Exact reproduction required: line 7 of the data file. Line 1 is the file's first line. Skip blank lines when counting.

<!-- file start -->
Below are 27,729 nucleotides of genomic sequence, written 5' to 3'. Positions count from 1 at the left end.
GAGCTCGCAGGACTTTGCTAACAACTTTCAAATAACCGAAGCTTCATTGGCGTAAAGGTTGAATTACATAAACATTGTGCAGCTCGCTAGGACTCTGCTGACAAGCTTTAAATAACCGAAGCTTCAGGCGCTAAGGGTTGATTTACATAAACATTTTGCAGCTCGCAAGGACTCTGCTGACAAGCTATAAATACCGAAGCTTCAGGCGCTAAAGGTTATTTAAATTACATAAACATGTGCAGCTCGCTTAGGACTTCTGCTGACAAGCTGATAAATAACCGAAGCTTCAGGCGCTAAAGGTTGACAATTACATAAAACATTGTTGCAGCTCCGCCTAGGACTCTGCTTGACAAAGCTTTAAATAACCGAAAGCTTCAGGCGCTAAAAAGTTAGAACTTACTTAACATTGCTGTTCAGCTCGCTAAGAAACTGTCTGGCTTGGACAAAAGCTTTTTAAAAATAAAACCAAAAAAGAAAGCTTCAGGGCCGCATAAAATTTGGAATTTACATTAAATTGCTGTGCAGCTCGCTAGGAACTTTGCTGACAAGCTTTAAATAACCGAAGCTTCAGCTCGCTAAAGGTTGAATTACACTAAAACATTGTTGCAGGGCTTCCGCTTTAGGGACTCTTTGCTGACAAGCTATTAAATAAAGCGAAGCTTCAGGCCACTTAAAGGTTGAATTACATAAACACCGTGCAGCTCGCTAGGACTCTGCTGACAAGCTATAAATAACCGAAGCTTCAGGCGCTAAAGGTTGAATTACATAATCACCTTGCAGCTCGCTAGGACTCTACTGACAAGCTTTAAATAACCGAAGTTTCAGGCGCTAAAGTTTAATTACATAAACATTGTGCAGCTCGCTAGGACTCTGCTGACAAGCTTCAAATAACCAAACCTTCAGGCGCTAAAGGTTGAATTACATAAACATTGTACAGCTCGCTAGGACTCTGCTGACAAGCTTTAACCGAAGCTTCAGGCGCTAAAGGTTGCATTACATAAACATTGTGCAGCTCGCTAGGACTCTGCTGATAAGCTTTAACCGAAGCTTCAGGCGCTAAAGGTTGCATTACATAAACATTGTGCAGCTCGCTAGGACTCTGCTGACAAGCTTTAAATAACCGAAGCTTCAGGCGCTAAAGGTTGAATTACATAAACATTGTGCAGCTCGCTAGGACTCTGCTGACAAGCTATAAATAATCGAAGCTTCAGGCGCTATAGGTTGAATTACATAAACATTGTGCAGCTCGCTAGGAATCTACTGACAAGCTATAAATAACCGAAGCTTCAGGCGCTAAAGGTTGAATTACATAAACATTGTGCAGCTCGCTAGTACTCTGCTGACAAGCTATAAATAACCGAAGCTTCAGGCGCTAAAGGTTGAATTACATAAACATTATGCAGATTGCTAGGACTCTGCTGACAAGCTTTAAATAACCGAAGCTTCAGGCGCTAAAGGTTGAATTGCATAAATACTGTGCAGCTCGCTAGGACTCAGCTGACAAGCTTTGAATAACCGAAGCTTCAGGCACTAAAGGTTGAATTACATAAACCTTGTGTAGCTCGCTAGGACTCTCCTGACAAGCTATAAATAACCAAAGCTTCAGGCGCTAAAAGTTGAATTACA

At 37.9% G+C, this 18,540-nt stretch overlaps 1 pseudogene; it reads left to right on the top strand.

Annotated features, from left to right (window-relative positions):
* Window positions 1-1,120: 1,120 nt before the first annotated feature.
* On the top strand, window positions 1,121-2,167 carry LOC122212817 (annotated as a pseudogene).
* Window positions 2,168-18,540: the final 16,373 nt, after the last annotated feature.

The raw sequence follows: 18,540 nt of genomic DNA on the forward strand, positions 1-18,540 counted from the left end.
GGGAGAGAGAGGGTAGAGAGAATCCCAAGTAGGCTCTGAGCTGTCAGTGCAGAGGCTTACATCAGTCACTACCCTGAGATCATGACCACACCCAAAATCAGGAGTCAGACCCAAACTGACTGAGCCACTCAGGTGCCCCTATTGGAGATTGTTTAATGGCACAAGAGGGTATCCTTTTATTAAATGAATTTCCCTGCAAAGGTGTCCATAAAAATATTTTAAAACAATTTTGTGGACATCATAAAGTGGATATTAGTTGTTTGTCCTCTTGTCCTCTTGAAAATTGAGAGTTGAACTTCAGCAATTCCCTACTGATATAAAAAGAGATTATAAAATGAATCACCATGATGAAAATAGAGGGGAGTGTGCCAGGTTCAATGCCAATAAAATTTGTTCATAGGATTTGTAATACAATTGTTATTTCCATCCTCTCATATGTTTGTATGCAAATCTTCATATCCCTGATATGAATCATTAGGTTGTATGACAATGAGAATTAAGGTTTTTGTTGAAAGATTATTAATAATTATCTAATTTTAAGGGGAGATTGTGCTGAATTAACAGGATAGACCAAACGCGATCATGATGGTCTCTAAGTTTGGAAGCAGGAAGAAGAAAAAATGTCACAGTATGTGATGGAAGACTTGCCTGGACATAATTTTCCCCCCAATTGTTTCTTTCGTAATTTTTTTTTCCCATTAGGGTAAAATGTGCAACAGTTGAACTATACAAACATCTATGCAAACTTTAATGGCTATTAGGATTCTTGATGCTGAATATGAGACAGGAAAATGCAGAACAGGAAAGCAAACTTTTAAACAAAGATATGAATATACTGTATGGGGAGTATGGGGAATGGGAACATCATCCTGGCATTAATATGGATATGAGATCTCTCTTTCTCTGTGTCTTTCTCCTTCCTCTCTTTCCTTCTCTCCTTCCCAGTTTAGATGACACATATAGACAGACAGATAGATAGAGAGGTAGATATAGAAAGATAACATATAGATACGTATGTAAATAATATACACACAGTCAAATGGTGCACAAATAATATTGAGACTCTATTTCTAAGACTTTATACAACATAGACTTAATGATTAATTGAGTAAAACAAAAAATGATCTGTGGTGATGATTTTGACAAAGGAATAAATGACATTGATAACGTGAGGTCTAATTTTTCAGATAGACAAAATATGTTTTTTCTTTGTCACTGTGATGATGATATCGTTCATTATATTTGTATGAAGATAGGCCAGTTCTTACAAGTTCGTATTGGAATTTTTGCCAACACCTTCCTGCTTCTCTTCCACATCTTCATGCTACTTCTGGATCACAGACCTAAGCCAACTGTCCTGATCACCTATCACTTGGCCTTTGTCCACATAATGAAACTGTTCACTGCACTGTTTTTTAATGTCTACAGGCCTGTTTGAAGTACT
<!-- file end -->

* Window positions 2,168-18,540: the final 16,373 nt, after the last annotated feature.